This is true.  My sense though is that a narrow/deep development tree provides easier management of problems (because the tree decomposes into smaller trees nicely).  In other words what you have to check at each level is a bit smaller.

As long as we have to maintain these new separated modules ourselves too (as well as our packagers), then there seems to be little benefit to dependency management as a whole. Using modules like Template Toolkit makes a great deal of sense: we outsource maintenance of the software *and* dependency tree to other developers in the community, sharing the development and test efforts. Also, Template Toolkit probably was packaged before Jame ever started his work. So, there too is a benifit.
As long as we're the only user (in Debian) who use our factored out libraries, the burden will fall on Jame, though.

Yeah, which is why I would like to suggest a very slow, careful approach to this so that the burden is minimised. 
The specific modules I would suggest we look at in the near future are the templates and the reporting engine (and actually I have immediate uses for these outside of LedgerSMB but inside the LedgerSMB ecosystem).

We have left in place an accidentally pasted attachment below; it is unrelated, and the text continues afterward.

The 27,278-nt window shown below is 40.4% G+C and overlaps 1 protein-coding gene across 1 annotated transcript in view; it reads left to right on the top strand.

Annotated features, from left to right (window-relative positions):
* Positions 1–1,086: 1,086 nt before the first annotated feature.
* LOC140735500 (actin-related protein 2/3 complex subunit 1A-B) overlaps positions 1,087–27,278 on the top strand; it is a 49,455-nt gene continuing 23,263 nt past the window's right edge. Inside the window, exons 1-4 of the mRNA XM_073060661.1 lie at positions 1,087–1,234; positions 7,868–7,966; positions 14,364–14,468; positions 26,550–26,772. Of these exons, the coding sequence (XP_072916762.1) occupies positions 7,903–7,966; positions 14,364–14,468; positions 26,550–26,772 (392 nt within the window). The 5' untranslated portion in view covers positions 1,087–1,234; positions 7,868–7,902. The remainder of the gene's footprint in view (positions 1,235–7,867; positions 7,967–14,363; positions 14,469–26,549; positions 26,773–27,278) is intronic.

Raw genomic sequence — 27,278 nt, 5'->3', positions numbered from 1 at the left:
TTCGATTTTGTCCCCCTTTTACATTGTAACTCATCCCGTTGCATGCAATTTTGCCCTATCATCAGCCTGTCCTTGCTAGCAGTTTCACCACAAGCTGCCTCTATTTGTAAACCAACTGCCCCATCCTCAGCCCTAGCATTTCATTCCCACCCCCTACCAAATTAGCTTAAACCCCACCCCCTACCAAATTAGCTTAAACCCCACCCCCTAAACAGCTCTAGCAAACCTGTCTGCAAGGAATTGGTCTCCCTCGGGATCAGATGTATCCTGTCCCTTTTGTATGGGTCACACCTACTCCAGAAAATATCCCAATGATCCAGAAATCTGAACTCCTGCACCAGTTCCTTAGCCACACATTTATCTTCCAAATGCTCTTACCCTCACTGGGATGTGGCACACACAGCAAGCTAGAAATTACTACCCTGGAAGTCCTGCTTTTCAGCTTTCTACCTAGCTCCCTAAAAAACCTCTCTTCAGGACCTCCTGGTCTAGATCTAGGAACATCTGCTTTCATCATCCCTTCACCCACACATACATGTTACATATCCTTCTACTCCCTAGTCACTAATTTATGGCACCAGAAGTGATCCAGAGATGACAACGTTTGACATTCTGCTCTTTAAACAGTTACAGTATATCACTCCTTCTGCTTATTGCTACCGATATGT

Now if we were to have the template system outside, then we have two required modules (the successors to LedgerSMB::Template, probably, the successor to LedgerSMB::Template::HTML) which are now required.   Assuming that this successor has a good plugin framework and we can auto-detect any other template library we put in, we can effectively that the LedgerSMB application no longer has any responsibility to the PDF, OpenOffice, CSV, etc. generation.  If someone wants to generate spreadsheets, they do: